Sunday, December 30, 2012

Ten (13) for 2012

A list of 10 favourite comics for the year isn’t just an easy way to fill up blog space, it’s also a real chance to take a proper look back over the year. With the speed of modern media turnover, a comic that came out in March can already be forgotten by December, and it is nice to reflect on the most entertaining and enlightening comics of 2012.

There are the usual huge-ass caveats to this list - my comic consumption is severely limited by financial restrictions and library availability, so I haven’t had the chance to read things like Charles Burns’ latest book, or Saga, or the new Brandon Graham comic or the end of Scalped or a dozen other titles on a dozen other year-end lists. Forget Building Stories, which retails for about $120 around these parts, I haven’t even got around to reading the latest Dork comic yet

I can only talk about the stuff I did get to read in 2012, and I’m pretty sure some of the stuff I’m talking about here might have come out in 2011, and it just took me a while to get around to it.

And it’s not a ‘best of…’ list, it’s a list of my favourite comics, and I’m hard-wired to enjoy intense, stylish and thoughtful action comics with energy and laughs and violence. I do feel a little bad about the fact there is only one female creator in this list, but I cannot tell a lie – I enjoyed Judge Dredd far more than I enjoyed Fun Home. (I also feel a bit stink about the fact that they’re all British and American comics, but again, that’s just the stuff I tend to like.)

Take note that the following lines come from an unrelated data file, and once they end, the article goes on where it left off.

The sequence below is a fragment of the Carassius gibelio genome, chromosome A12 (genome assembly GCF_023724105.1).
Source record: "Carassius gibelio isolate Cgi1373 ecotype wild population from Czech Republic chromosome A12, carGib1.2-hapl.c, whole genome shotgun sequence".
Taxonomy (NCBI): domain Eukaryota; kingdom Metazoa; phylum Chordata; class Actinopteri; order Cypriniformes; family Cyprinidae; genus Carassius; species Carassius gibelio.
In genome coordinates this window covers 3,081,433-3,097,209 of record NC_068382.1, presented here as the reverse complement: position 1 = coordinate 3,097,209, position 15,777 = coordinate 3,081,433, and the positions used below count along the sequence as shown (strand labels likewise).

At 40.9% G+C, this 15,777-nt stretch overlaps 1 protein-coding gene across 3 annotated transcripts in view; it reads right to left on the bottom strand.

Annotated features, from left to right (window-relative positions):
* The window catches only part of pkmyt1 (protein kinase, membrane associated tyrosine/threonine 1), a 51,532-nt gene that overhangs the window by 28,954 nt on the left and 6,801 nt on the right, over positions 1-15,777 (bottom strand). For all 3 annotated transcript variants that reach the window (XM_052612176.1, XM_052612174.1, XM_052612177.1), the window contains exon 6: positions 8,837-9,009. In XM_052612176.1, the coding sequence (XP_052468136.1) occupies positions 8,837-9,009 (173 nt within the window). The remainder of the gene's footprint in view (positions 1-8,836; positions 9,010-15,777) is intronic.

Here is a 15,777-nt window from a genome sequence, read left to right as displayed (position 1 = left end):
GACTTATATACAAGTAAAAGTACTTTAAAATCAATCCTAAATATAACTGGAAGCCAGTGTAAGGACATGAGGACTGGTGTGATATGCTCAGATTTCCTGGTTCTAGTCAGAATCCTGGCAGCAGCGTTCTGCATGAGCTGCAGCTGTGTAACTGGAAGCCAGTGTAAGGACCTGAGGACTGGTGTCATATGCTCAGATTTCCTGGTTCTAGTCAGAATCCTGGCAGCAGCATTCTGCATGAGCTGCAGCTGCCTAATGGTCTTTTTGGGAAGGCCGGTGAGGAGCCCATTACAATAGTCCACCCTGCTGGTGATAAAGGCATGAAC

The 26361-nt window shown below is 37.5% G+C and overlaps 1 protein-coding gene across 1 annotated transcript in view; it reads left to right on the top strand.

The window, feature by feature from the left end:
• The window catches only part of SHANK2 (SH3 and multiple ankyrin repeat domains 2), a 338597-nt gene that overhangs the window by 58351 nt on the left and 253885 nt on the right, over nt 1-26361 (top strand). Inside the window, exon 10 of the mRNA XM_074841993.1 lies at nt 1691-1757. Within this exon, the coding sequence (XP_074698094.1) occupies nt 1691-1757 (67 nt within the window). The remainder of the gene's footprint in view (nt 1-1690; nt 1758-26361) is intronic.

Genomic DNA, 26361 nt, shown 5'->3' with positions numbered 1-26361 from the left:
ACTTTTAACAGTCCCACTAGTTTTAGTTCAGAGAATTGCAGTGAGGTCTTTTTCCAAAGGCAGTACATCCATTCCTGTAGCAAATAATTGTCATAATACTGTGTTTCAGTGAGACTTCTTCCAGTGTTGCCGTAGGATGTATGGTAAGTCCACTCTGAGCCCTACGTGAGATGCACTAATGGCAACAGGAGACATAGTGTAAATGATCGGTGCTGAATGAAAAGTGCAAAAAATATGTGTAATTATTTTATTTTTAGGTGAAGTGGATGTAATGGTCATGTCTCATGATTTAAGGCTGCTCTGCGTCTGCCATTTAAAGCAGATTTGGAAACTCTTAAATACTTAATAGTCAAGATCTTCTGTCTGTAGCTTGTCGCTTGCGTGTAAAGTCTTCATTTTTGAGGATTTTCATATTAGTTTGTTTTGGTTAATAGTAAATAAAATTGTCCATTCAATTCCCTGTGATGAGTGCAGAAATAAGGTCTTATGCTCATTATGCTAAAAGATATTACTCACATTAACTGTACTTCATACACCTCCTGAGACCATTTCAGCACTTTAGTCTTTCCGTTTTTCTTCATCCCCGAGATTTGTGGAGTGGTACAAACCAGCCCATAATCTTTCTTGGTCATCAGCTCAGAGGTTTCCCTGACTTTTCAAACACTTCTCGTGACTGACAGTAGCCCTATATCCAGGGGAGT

So, with all that in mind, these are my ten (well, 13 really) favourite comics of 2012:

Judge Dredd 
By John Wagner and chums 

This list is in no particular order, because picking ten was hard enough without having to rank them as well, but if I had to pick an absolute favourite comic, it would undoubtedly be Judge Dredd. The end to creator John Wagner’s Day of Chaos mega-series was literally stunning, and I’m still processing it, months afterwards. (“He… he lost?”)

But then, just when it looked like Dredd was going into the usual year-end cycle of fairly meaningless (and Wagner-less) short stories, it unexpectedly blossomed into something new, with the next generation of Dredd writers using the form of an anthology comic in unexpectedly refreshing ways to tell a single story across three different strips. Great stuff, and an excellent sign for the future.

Nikolai Dante
By Robbie Morrison and Simon Fraser